Survey: HR Officials Mostly Clueless About Disability Hiring Incentives

April 25, 2003 ( - Fewer than one in five HR professionals in a recent survey knew about government tax credits aimed at fostering the hiring of the disabled.

The reason, according to the Employer Incentives for Hiring Individuals with Disabilities Survey: the government isn’t very effective in telling hiring managers about the seven available tax credit programs. The HR respondents gave their strongest endorsement to the survey’s statement, “the government should do a better job of communicating available tax incentives for hiring individuals with disabilities.”

The Society for Human Resource Management (SHRM) conducted the poll in conjunction with the Cerebral Palsy Research Foundation, the University of Texas at San Antonio, and Wichita State University.

The fact that fewer than 20% of HR professionals reported being very familiar with any of these tax credits is reflected in their use. According to the survey, 77% reported not taking advantage of any of them in their hiring practices.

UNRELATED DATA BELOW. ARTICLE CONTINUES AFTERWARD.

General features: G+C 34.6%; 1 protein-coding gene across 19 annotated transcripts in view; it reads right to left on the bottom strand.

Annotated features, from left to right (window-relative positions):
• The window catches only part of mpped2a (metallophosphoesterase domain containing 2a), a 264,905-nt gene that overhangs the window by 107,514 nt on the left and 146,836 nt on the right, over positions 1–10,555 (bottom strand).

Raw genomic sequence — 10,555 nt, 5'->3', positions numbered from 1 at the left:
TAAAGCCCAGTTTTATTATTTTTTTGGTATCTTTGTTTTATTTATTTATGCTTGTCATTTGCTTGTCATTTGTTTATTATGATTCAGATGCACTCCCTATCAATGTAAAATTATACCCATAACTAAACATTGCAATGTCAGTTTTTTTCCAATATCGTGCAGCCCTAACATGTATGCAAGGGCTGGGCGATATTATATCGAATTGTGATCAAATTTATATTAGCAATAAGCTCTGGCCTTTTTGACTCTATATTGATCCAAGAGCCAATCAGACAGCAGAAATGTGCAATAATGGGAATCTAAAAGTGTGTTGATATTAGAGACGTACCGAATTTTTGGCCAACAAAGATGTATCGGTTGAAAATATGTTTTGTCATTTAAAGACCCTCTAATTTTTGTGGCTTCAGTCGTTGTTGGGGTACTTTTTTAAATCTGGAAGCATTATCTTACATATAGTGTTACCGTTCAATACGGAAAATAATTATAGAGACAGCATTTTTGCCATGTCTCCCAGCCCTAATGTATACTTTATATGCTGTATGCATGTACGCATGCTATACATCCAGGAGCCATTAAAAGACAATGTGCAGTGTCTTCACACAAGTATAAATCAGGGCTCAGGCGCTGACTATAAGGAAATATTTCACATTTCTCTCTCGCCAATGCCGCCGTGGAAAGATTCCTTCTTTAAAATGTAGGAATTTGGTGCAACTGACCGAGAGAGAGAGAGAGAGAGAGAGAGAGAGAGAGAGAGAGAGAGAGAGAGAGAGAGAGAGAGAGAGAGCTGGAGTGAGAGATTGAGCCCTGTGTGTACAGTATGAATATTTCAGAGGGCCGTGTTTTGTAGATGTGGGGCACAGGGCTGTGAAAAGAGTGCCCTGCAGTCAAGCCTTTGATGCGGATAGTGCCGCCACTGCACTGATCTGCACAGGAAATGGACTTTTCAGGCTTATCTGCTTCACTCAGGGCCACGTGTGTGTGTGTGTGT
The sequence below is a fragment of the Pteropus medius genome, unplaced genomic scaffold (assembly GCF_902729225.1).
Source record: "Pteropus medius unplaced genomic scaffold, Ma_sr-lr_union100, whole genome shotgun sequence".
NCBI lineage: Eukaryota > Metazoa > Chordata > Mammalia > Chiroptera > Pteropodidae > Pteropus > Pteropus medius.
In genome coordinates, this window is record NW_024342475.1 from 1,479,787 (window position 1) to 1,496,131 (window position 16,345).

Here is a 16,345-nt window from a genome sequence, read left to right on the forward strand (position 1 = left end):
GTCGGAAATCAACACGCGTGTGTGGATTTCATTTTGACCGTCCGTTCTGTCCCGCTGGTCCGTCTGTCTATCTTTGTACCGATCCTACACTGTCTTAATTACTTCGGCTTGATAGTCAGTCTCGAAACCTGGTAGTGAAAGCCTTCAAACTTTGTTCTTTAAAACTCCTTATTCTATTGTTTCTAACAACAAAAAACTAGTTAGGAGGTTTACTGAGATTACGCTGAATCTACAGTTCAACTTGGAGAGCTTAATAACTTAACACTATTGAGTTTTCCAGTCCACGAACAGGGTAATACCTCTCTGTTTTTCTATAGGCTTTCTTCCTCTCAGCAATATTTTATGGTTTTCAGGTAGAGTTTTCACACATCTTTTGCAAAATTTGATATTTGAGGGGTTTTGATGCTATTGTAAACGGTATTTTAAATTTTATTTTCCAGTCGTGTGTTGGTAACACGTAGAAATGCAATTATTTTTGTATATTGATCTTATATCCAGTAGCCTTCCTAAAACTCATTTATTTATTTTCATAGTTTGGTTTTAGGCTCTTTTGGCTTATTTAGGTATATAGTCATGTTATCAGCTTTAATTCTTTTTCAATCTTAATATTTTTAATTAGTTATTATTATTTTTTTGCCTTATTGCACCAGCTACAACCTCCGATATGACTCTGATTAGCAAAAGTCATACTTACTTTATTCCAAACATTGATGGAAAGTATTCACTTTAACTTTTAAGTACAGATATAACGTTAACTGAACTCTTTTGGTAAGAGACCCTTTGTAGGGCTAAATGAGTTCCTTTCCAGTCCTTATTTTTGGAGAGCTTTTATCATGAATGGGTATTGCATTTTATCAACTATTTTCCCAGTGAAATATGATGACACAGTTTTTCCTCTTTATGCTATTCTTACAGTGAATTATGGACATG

“It’s unfortunate so few employers have taken advantage of the incentives available to them to hire persons with disabilities,” said Deb Cohen, SHRM vice president of knowledge development, in a statement. “With one in 10 people estimated to have a severe disability, a large portion of the population is potentially being overlooked during the recruiting and hiring process. Often, employers are unaware of the incentives available to alleviate costs associated with providing accommodations to disabled employees. In addition, employers are often unaware that many accommodations made for people with disabilities are made with no cost to the employer.”

Other survey findings include:

  • The most used incentive program, with just 16% of companies participating, is the Work Opportunity Tax Credit.
  • HR professionals believe the Americans With Disabilities Act (ADA) has had a positive impact on changing the climate toward hiring individuals with disabilities, yet, they also believe the ADA has created an increased fear of lawsuits from compliance issues.
  • 38% of reasonable accommodations made for employees with disabilities cost nothing and an additional 28% cost $1,000 or less. The ADA requires employers to offer disabled workers “reasonable accommodations” to better allow them to perform their job.
  • 13% of respondents reported a member of their senior management has a disability.